Television Statistics and Sources

TV - FREE AMERICA

According to the A.C. Nielsen Co. (1998), the average American watches 3 hours and 46 minutes of TV each day (more than 52 days of nonstop TV-watching per year).

According to the A.C. Nielsen Co. (1998), the average American watches 3 hours and 46 minutes of TV each day (more than 52 days of nonstop TV-watching per year). By age 65 the average American will have spent nearly 9 years glued to the tube.

I. FAMILY LIFE

1. Percentage of US households with at least one television: 98
2. Percentage of US households with at least one VCR: 84
3. Percentage of US households with two TV sets: 88.7
4. Hours per day that TV is on in an average US home: 7 hours, 12 minutes
5. Percentage of Americans that regularly watch television while eating dinner: 66
6. Number of videos rented daily in the US: 6 million
7. Number of public library items checked out daily: 3 million
8. Chance that an American falls asleep with the TV on at least three nights a week: 1 in 4
9. Percentage of Americans who say they watch too much TV: 49
10. Number of hours of media consumed daily by the average American in 1998: 11.8


II. TV HARMS CHILDREN AND HAMPERS EDUCATION

1. Average number of hours per week that American one year-old children watch television: 6
2. Number of hours/week recommended by the American Pediatric Association for children two and under: 0
3. Number of minutes per week that the average American child ages 2-11 watches television: 1,197
4. Number of minutes per week that parents spend in meaningful conversation with their children: 38.5
5. Number of minutes per week that the average American child ages 2-11 watches television: 1,197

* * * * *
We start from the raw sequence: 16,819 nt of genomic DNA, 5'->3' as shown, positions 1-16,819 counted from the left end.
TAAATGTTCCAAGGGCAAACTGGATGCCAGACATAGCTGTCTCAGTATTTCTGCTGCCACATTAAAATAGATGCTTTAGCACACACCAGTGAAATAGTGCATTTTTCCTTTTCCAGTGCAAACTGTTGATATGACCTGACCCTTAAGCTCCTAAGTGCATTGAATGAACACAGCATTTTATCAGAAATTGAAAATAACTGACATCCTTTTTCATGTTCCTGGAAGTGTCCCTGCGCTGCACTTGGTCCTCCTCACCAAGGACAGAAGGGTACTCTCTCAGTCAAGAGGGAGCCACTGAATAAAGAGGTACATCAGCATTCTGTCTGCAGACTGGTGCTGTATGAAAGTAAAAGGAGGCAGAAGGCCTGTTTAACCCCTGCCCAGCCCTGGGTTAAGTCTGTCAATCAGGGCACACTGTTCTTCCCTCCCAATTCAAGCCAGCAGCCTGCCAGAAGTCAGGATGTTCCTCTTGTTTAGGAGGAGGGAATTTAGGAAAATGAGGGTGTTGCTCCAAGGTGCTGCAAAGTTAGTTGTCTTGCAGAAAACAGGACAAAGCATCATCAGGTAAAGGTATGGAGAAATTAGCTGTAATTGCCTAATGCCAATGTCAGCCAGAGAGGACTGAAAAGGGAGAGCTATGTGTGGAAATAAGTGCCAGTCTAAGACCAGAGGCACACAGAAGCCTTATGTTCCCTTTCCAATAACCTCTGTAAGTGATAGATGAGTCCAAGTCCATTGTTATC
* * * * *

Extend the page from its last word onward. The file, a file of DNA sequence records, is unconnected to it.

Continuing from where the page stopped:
6. Average number of hours per week that American youth ages 12-17 watch television: 20 hours, 20 minutes
7. Hours of TV watching per week shown to negatively affect academic achievement: 10 or more
8. Percentage of time children ages 2-7 spend watching TV alone and unsupervised: 81
9. Percentage of day care centers that use TV during a typical day: 70
10. Percentage of parents who would like to limit their children’s TV watching: 73
11. Percentage of 4-6 year-olds who, when asked to choose between watching TV and spending time with their fathers, preferred television: 54.
12. Hours per year the average American youth watches television: 1,154
13. Hours per year the average American youth spends in school: 900
14. Chance that an American parent requires that children do their homework before watching TV: 1 in 12
15. Percentage of teenagers who can name the city where the US Constitution was written (Philadelphia): 25
16. Percentage of teenagers who know where you find the zip code 90210 (Beverly Hills): 75
17. Percentage of “educational” TV that has little or no educational value: 21
18. Average number of hours per day American children spend in front of a screen of some kind: 4.35


III. TV PROMOTES VIOLENCE AND UNHEALTHY LIFESTYLES

1. Number of violent acts the average American child sees on TV by age 18: 200,000
2. Number of murders witnessed by children on television by the age 18: 16,000
3. Percentage of youth violence directly attributable to TV viewing: 10
4. Percentage of Hollywood executives who think there is a link between TV violence and real-life violence: 80
5. Percentage of Americans that believe TV and movies are responsible for juvenile crime: 73
6. Percentage of children polled who said they felt “upset” or “scared” by violence on television: 91
7. Percent increase in network news coverage of homicide between 1993 and 1996: 721
8. Percent reduction in the American homicide rate between 1993 and 1996: 20
9. Percent increase in number of violent scenes per hour on 10 major channels from 1992 to 1994: 41
10. Number of medical studies since 1985 linking excessive television watching to increasing rates of obesity: 12
11. Percentage of American children ages 6 to 11 who were seriously overweight in 1963: 4.5; 1993: 14